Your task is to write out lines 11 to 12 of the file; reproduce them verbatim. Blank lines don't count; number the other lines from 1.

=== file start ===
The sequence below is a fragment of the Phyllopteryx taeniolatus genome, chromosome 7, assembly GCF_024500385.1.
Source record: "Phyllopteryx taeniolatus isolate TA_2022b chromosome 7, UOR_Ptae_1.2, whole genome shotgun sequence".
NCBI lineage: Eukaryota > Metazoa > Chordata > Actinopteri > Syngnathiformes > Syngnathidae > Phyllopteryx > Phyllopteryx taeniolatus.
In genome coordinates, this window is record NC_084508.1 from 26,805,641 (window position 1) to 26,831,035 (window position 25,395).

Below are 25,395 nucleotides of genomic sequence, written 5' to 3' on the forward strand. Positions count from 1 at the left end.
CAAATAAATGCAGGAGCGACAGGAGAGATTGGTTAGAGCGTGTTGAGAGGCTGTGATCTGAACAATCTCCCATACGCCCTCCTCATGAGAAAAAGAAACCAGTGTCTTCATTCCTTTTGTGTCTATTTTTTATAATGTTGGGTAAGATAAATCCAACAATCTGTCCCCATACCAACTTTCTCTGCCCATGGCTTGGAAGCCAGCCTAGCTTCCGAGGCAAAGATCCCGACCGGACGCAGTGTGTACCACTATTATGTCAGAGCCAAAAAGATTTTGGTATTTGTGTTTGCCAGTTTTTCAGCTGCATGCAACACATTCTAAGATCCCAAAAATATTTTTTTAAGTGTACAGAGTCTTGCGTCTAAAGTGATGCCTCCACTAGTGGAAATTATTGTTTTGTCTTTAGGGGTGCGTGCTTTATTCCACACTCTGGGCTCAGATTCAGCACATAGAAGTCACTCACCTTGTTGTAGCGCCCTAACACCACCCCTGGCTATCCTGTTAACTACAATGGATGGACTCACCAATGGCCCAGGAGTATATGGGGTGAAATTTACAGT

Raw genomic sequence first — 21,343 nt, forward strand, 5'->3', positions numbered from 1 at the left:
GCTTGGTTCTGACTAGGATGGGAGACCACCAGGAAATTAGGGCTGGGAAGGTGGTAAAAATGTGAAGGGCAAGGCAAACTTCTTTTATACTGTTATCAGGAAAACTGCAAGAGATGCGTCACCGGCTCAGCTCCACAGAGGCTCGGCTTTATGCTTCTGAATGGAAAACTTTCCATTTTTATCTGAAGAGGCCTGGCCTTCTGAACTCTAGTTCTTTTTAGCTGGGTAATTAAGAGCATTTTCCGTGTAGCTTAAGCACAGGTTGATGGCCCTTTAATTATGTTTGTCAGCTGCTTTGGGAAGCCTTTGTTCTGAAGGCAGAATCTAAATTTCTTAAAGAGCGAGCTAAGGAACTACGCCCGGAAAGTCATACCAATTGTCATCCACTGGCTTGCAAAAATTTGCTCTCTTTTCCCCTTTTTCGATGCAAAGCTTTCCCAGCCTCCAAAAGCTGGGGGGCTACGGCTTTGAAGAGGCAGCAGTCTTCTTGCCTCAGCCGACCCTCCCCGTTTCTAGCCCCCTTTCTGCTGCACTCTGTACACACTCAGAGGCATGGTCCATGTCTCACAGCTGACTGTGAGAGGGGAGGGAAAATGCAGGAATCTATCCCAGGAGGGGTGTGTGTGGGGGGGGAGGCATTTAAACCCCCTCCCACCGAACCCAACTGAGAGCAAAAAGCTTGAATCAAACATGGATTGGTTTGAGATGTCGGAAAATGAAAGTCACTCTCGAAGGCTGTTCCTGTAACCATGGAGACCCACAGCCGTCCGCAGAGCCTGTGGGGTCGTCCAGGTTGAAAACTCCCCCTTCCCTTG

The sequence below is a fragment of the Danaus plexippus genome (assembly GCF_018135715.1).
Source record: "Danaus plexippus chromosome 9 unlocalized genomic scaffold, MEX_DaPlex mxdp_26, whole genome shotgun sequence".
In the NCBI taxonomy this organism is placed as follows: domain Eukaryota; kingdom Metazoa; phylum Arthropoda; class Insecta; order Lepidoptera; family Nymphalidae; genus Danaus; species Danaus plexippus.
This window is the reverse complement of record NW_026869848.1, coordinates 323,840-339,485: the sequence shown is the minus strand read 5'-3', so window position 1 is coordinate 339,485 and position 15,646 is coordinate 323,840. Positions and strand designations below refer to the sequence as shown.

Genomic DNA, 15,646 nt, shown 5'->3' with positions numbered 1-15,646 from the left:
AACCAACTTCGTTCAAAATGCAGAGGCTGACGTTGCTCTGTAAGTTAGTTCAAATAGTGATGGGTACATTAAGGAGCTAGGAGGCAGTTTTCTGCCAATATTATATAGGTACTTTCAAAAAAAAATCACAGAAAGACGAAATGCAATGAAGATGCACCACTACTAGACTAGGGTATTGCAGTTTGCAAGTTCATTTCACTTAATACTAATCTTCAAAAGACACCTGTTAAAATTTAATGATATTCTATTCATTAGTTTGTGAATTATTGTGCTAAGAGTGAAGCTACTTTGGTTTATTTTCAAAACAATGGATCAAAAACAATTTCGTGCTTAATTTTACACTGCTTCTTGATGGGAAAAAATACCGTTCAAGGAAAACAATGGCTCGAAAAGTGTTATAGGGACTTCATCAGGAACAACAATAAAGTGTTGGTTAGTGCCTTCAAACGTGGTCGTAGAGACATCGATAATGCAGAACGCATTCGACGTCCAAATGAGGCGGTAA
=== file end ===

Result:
In the NCBI taxonomy this organism is placed as follows: domain Eukaryota; kingdom Metazoa; phylum Arthropoda; class Insecta; order Lepidoptera; family Nymphalidae; genus Danaus; species Danaus plexippus.
This window is the reverse complement of record NW_026869848.1, coordinates 323,840-339,485: the sequence shown is the minus strand read 5'-3', so window position 1 is coordinate 339,485 and position 15,646 is coordinate 323,840. Positions and strand designations below refer to the sequence as shown.